If I’m Terry Stotts, my game plan against the Thunder is pretty simple: let Kevin Durant do what he will, and box out everyone else. For the first half, it seemed like they were doing exactly that, and Portland held the lead for the first 23 minutes and change; OKC managed to pull ahead by one, briefly, but it didn’t last. About midway through the third, radio guy Matt Pinto observed that in the previous two games in the series, the Blazers had outscored the Thunder in the third quarter, 64-45. At the time, the Blazers had indeed outscored the Thunder in the third quarter. That string was broken by, of course, Durant, who capped an 11-0 Thunder run with a 24-footer assisted by Jeremy Lamb to give OKC the quarter, 26-23, and a two-point lead, 77-75.
The unraveling came with about four minutes left, after Lamb bricked two freebies, two particularly heinous calls and a Durant expostulation that earned a technical. As has happened before, though, irritation led to something very like inspiration, and the Thunder cranked up the defense, highlighted with three blocks on a single Blazers possession. With 48 seconds left, OKC had bounded to a seven-point lead; just for the sheer hell of it, Durant dropped a trey, his sixth of the night, the Blazers finally got a shot after a five-minute drought — they had even missed the free throw on Durant’s T — and the Thunder finally got a win over Portland, 105-97.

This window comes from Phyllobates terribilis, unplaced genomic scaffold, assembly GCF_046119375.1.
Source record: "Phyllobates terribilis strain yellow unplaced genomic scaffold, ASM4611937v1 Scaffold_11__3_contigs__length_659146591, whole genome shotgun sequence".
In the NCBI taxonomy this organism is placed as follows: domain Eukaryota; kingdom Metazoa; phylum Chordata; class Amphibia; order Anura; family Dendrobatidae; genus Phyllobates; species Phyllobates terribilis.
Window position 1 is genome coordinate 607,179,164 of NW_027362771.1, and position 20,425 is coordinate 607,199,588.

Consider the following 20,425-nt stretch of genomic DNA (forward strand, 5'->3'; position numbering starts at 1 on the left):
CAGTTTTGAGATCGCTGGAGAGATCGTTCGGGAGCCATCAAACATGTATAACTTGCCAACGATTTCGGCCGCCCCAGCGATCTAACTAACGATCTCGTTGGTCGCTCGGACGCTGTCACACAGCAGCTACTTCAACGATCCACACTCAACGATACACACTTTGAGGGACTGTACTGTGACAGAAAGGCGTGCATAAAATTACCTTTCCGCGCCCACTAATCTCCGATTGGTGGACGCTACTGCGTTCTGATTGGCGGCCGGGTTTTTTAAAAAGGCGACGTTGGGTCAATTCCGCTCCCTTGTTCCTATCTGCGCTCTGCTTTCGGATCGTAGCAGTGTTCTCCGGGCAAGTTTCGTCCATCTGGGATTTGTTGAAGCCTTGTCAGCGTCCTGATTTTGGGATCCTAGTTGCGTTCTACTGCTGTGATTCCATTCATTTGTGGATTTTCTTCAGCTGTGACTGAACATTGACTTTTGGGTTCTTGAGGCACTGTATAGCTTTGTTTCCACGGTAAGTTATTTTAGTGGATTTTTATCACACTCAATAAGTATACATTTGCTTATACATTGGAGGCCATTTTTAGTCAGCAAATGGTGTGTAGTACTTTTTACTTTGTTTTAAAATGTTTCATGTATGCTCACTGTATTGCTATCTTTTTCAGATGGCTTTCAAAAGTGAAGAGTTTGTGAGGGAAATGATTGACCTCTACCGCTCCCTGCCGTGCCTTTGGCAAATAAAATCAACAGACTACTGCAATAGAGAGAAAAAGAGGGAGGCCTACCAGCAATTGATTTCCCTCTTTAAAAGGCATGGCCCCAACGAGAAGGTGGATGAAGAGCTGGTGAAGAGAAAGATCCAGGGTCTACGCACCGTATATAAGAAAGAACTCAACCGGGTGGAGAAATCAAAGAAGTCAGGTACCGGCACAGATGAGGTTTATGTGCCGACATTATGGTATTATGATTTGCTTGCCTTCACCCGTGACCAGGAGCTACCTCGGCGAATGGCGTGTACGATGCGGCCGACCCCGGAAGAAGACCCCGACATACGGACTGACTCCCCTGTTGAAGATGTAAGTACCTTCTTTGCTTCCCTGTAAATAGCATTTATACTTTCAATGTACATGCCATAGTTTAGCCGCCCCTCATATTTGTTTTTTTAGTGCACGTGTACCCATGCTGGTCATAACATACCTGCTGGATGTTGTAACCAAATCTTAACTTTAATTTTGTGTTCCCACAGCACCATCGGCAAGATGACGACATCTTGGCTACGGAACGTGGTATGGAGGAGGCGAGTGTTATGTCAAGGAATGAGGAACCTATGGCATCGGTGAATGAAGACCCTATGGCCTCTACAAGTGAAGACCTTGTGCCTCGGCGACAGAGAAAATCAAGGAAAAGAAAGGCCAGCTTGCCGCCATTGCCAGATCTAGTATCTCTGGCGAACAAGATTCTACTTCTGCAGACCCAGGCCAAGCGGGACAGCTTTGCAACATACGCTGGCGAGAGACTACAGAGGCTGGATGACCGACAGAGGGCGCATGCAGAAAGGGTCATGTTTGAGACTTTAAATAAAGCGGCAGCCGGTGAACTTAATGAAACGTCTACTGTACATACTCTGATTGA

As always, the Thunder didn’t have any consistent way to contain LaMarcus Aldridge until the fourth quarter, when the combination of fatigue and Kendrick Perkins negated his efforts. Still, Aldridge finished at 29 with 16 rebounds, and equally big Robin Lopez had a double-double of his own (10 points, 10 boards). Four other Blazers scored in double figures.
Only four from the Thunder scored in double figures, but one of them was Durant, who knocked down 46 on 17-25 shooting. (Aldridge, I note, was 12-26.) Serge Ibaka was down on points (just 10 on 4-15), but up on swats (five blocks). And Steven Adams got through 17 minutes of playing time with only two fouls.
There’s maybe just enough time to catch one’s breath before tomorrow night in San Antonio. Then again, the Thunder are 2-0 against the Spurs this season; if they’re not thinking “Aw, hell, we can take these guys,” well, they ought to be.